The week of presidential elections has demonstrated the deep crisis of the political system. This is due, no doubt, to the hegemony exercised by the economy, by the processes of accumulation, by the formation of value chains within the tragic convulsions of liberalist globalisation, which reveal bitter conflicts around competitiveness – between companies, between macro-territories, and between states. This context has created thirty years of bipolarism and a majoritarian system that has dissolved political representation. It is no accident that coalitions are now in crisis which were formed out of heterogeneous forces competing among themselves, and which were only patched together to govern or for other power motives – coalitions built only to grab votes. In the week of presidential elections the parties were taught a severe lesson. Now there needs to be a major change of direction.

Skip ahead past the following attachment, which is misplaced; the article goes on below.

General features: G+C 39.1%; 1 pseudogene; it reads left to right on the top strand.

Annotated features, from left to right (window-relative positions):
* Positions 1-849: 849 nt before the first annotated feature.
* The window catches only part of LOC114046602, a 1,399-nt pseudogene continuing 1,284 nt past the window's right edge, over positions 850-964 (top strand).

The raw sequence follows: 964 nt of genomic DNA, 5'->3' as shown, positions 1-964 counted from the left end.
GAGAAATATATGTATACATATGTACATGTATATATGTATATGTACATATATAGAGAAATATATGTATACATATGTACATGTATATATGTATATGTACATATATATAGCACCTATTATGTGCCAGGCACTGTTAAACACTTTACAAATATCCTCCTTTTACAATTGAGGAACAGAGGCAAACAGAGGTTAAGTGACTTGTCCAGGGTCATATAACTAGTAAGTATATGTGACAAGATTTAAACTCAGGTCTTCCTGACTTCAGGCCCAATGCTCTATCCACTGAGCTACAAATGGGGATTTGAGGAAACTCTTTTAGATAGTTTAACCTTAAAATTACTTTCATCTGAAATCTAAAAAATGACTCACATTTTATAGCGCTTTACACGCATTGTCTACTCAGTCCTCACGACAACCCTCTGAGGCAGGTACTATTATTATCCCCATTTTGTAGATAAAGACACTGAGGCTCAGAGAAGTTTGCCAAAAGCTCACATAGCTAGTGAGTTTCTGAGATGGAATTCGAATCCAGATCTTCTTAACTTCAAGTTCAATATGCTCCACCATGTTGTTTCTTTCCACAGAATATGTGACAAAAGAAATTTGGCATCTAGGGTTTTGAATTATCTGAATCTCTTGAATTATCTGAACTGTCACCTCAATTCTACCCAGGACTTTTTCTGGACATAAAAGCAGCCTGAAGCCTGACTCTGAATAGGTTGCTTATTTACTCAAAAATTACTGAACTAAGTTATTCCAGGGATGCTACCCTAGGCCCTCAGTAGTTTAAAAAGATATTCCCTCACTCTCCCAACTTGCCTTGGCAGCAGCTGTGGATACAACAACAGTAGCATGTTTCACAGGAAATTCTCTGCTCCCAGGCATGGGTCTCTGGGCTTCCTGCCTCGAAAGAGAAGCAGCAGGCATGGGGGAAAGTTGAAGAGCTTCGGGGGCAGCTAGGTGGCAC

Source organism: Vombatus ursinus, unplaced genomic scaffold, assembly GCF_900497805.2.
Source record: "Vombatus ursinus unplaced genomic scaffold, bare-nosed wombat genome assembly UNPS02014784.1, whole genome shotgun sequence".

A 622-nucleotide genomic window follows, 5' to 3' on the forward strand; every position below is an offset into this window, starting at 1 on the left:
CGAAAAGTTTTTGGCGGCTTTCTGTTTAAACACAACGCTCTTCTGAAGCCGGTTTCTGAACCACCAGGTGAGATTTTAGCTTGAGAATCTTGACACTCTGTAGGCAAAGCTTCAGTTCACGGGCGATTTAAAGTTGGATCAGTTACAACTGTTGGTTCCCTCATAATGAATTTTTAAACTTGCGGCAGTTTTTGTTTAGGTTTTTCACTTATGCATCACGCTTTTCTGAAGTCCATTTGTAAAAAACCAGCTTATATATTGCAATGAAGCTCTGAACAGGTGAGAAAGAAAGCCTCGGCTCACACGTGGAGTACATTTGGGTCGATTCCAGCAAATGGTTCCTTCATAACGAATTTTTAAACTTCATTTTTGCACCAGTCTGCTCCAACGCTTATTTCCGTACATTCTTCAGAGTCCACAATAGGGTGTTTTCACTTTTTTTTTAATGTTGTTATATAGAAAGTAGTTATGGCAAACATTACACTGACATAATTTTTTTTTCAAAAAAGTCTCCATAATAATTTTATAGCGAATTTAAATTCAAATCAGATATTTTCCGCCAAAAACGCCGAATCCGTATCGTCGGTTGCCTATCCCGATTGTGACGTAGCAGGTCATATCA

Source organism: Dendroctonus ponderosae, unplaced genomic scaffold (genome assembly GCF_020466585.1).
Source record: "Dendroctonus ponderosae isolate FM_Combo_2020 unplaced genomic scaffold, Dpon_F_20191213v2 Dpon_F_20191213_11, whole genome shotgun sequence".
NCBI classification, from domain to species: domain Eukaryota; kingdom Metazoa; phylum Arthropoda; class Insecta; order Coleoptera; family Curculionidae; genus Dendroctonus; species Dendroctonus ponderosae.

I think it is essential that a proportional law be discussed in Parliament, and very soon; a law that has parliamentary representatives elected by citizens – and before the next elections, above all after the terrible linear reduction that has taken place in the number of parliamentarians. Only a proportional electoral law would in fact be the ‘mirror of the country’, as the former General Secretary of the Italian Communist Party Palmiro Togliatti called it. And without a majority bonus system, without ‘scam’ laws, without ‘useful’ and ‘throwaway’ votes. We have to return to the founding principle of ‘one person, one vote’.